Feds Turn Down Lordstown ‘Build’ Grant Requests

YOUNGSTOWN, Ohio – Applicants for a pair of federal Build grants to plan and fund infrastructure upgrades in the village of Lordstown say they’ll likely regroup and reapply for funds after learning their initial requests were denied.

A local partnership group led by the Western Reserve Port Authority applied for planning and implementation funding for infrastructure improvements in Lordstown to capitalize on electric vehicle projects in the village, including the Lordstown Motors Corp. and the Ultium Cells battery plants.

U.S. Transportation Secretary Elaine Chao announced Wednesday that 70 projects in 44 states were awarded a combined $1 billion through the fiscal 2020 Better Utilizing Investments to Leverage Development – or Build — Transportation Discretionary Grants program.

In addition to the port authority, the local partnership included Eastgate Regional Council of Governments, Youngstown State University and the Youngstown/Warren Regional Chamber. The group sought $25 million for construction and $881,000 for planning to develop a smart mobility corridor in Lordstown. Planned upgrades included an intermodal facility utilizing autonomous vehicles, a smart fiber corridor extending from the village to downtown Warren, and a mobility data center.

Projects in two Ohio cities were awarded funds. The Glass City Riverwalk in Toledo received nearly $23.7 million and the first phase of the Greater Cleveland Transit Authority Rail Car Replacement Program received $15 million.

The grants, half of which were awarded for projects in rural areas, are for planning and capital investments in surface transportation infrastructure. They were awarded on a competitive basis for projects that will have a significant local or regional impact, according to the Transportation Department.

A Transportation spokesman confirmed that Wednesday’s announcement encompassed all of the fiscal 2020 Build grant awards.

As of Wednesday afternoon, John Moliterno, executive director of the Western Reserve Port Authority, said he had not been officially notified that the two applications had been rejected. But he was alerted earlier in the day to the list of funded projects posted on the Transportation website.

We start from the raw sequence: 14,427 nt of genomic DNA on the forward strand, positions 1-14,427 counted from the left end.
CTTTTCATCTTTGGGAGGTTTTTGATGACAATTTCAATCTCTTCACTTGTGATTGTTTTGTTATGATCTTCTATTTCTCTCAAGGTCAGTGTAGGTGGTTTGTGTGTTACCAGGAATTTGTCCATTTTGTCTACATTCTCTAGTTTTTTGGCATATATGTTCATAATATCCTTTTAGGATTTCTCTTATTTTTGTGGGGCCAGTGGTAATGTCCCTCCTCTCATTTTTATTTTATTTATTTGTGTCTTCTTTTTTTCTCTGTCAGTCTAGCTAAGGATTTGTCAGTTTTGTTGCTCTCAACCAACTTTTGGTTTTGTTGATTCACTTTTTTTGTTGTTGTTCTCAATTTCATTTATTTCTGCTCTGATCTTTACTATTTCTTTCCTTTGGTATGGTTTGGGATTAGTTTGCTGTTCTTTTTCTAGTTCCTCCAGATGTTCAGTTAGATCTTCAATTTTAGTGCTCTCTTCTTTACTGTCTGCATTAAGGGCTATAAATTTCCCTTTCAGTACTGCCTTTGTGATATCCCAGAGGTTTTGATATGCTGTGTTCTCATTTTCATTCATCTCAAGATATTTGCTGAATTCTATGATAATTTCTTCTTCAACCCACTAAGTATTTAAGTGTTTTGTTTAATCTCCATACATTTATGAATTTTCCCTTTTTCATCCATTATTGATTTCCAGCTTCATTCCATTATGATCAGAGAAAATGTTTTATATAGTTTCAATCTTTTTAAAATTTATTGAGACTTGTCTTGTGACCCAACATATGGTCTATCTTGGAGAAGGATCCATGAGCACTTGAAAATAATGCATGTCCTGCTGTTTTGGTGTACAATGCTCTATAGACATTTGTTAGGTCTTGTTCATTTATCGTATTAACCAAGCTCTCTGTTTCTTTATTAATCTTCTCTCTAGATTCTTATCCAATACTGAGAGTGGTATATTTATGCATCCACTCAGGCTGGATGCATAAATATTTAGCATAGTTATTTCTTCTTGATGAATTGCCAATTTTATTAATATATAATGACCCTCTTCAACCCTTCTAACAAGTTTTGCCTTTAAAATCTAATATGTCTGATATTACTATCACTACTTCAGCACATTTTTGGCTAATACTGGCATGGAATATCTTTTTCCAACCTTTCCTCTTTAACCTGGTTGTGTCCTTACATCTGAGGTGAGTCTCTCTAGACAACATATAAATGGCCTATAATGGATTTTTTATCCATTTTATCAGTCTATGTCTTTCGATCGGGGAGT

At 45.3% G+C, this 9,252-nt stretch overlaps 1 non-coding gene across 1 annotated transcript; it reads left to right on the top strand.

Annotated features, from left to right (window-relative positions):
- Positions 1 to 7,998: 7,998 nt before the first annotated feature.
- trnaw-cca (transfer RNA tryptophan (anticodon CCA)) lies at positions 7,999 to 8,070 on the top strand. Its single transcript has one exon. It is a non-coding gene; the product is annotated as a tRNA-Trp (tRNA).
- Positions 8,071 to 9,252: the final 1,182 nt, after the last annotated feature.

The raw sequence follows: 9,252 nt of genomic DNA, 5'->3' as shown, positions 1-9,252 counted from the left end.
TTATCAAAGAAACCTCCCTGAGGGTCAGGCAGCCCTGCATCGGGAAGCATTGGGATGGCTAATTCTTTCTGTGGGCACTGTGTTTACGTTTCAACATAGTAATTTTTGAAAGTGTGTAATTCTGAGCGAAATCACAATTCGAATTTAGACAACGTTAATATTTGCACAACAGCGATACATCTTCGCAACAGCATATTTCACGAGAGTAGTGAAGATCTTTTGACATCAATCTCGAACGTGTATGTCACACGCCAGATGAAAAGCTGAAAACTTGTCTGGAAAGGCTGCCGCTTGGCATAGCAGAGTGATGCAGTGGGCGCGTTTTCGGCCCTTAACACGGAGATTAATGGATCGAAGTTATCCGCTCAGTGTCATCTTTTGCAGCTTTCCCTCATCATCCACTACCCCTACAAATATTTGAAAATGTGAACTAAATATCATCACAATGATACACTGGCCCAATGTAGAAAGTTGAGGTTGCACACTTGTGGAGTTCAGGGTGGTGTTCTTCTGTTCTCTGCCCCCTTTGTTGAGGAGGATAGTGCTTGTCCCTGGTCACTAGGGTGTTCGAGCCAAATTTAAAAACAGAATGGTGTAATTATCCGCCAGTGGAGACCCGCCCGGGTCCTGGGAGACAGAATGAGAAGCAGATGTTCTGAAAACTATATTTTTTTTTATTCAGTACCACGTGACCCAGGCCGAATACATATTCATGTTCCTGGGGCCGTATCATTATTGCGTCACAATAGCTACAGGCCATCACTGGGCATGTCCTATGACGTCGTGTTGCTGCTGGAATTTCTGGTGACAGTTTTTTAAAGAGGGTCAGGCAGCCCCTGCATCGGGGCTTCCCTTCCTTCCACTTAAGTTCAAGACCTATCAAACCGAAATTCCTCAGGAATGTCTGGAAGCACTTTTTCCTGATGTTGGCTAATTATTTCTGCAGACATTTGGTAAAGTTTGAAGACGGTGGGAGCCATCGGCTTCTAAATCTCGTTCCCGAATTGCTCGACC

“We still think it’s a great project,” Moliterno said. “We’ll reconvene to discuss it. But I would certainly think from the port’s standpoint that this is a strong enough project that we’ll reapply.”

U.S. Rep. Tim Ryan, D-13 Ohio, and a representative for U.S. Sen. Rob Portman expressed regret that the applications weren’t approved.

“While I was disappointed that the Lordstown Build grant was not approved this year, I will continue to do everything in my power to ensure that their application is approved in the next round of funding,” Ryan said. “In the meantime, my office will continue to work in tandem with local leaders, federal research institutions and local businesses to create a new economy in Lordstown built around the Voltage Valley concept.”

On behalf of Portman, spokeswoman Emmalee Kalback said, “Senator Portman is disappointed like everyone else in the Lordstown community. He strongly supported their Build application and will continue to work with them on future grant applications.”

A spokesperson for U.S. Sen. Sherrod Brown, D-Ohio, reiterated the senator’s support for the port authority’s allocation to support the creation of the LordstownSmart Logistics Hub.

“It’s disappointing that the Department of Transportation did not select this project,” the spokesperson continued. “Senator Brown and our office will never stop fighting for the Mahoning Valley, and will continue to advocate for the funding of this project in future rounds.”

Moliterno and Jim Kinnick, Eastgate’s executive director, said they expect to meet with Transportation officials to discuss the applications and where improvements could be made on future applications.

Moliterno noted that the $10.85 million Build grant the local group secured for transportation infrastructure improvements in downtown Youngstown was unsuccessful twice before securing the funds in 2018.

“We certainly understand it’s a very competitive grant across the country,” Kinnick said.

In addition, the partners will continue to explore other funding opportunities through state and federal legislators, he said.

Pictured at top: The grant applications, totaling nearly $26 million, sought funding to build infrastructure in the village of Lordstown that would support the development of the electric vehicle industry.

Copyright 2024 The Business Journal, Youngstown, Ohio.